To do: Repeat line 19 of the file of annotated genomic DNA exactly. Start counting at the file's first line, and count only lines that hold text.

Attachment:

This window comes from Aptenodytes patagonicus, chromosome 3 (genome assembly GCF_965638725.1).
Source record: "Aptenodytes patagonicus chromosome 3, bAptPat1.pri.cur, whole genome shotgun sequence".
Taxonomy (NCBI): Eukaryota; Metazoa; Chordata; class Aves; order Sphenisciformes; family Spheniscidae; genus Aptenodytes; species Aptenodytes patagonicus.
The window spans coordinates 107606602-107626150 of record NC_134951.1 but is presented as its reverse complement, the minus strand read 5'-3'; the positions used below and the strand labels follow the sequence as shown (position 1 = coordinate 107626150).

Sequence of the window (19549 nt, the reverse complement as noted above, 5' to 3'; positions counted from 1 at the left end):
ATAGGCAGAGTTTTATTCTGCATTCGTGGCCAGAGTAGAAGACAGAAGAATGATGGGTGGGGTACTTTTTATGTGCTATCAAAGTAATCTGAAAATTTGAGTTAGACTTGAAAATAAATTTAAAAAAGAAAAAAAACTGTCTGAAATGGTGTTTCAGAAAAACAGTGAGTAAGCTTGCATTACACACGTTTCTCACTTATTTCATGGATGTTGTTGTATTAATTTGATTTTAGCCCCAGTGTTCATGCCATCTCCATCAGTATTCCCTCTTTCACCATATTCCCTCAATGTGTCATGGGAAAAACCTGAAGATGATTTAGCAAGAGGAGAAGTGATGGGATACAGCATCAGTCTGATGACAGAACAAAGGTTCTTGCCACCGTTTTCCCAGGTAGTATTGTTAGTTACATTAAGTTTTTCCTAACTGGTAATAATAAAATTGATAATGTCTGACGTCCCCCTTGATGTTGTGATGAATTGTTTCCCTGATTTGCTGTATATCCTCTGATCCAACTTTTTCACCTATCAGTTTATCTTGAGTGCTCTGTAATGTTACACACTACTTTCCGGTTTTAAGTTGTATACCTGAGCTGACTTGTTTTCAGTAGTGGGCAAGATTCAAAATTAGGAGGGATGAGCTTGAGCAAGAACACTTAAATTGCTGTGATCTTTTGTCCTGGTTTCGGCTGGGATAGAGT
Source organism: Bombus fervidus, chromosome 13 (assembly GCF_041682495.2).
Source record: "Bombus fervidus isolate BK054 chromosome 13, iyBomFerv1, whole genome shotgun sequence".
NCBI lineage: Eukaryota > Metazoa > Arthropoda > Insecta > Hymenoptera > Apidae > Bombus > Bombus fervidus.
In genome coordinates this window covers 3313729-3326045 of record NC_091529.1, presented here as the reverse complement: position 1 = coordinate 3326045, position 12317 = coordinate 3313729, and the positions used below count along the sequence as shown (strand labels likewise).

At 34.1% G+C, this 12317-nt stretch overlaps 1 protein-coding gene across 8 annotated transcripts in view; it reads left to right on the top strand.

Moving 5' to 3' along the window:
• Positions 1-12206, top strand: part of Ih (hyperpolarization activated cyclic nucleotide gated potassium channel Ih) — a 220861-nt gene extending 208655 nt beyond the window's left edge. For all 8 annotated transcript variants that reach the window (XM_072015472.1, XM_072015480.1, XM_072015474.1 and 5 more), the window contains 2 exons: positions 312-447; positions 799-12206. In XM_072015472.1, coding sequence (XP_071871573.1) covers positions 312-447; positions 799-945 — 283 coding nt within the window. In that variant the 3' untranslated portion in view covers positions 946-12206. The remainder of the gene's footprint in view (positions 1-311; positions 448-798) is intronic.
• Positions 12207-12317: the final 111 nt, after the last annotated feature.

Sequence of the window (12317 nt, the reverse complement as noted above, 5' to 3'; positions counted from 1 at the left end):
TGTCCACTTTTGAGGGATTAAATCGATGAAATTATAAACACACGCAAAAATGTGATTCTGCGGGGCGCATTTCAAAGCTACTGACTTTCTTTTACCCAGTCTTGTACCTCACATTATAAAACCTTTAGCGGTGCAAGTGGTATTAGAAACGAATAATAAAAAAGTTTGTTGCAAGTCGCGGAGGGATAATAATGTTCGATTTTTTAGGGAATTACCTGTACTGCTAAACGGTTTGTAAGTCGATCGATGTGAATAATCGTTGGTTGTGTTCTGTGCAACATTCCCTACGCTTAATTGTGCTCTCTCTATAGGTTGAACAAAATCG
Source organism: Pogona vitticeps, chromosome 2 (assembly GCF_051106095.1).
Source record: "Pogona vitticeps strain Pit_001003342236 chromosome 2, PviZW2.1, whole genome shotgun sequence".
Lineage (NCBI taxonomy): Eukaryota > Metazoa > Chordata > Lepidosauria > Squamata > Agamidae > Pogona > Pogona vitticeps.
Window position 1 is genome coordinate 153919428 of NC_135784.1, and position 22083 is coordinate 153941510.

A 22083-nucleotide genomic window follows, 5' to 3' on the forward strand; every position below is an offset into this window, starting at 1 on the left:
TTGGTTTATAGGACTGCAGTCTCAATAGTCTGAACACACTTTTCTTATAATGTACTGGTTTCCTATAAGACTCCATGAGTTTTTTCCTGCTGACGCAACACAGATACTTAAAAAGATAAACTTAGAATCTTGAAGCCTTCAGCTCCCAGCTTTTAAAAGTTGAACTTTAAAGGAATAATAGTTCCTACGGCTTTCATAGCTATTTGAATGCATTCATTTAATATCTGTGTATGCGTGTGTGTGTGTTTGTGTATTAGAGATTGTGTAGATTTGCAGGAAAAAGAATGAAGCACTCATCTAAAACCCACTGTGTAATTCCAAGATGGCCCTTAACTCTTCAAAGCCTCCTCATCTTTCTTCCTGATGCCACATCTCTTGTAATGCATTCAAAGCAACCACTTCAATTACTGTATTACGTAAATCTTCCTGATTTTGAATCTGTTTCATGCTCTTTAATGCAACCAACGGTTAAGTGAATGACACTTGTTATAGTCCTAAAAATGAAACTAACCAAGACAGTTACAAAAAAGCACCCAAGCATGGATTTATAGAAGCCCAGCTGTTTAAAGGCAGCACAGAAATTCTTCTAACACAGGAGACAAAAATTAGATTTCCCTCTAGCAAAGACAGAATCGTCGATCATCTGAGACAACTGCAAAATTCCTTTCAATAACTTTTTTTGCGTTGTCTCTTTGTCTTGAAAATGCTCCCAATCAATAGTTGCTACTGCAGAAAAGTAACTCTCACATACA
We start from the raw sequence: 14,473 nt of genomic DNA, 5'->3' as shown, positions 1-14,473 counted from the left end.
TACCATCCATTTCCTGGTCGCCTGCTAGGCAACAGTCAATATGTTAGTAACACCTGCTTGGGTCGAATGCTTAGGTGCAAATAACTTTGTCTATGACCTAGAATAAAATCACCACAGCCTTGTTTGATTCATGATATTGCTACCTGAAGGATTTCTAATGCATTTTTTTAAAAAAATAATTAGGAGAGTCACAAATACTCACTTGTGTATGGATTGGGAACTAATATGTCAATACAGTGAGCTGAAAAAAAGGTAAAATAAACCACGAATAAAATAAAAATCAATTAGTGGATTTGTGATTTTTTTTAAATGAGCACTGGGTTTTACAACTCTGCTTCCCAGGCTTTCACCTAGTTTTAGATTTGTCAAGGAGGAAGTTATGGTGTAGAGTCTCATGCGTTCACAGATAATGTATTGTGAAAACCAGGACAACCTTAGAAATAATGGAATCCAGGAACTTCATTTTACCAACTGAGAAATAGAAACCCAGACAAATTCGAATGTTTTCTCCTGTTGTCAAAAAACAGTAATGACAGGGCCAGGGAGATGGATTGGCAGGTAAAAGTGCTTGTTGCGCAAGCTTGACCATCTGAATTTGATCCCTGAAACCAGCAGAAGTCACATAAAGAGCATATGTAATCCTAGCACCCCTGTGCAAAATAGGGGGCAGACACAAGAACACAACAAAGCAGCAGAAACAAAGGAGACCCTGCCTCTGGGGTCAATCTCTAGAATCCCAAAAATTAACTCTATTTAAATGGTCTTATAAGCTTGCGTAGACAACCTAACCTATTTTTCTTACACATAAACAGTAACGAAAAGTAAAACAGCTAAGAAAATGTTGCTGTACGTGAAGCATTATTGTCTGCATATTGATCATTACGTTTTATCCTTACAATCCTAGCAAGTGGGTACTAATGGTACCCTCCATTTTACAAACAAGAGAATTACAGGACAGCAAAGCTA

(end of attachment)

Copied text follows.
Lineage (NCBI taxonomy): Eukaryota > Metazoa > Chordata > Lepidosauria > Squamata > Agamidae > Pogona > Pogona vitticeps.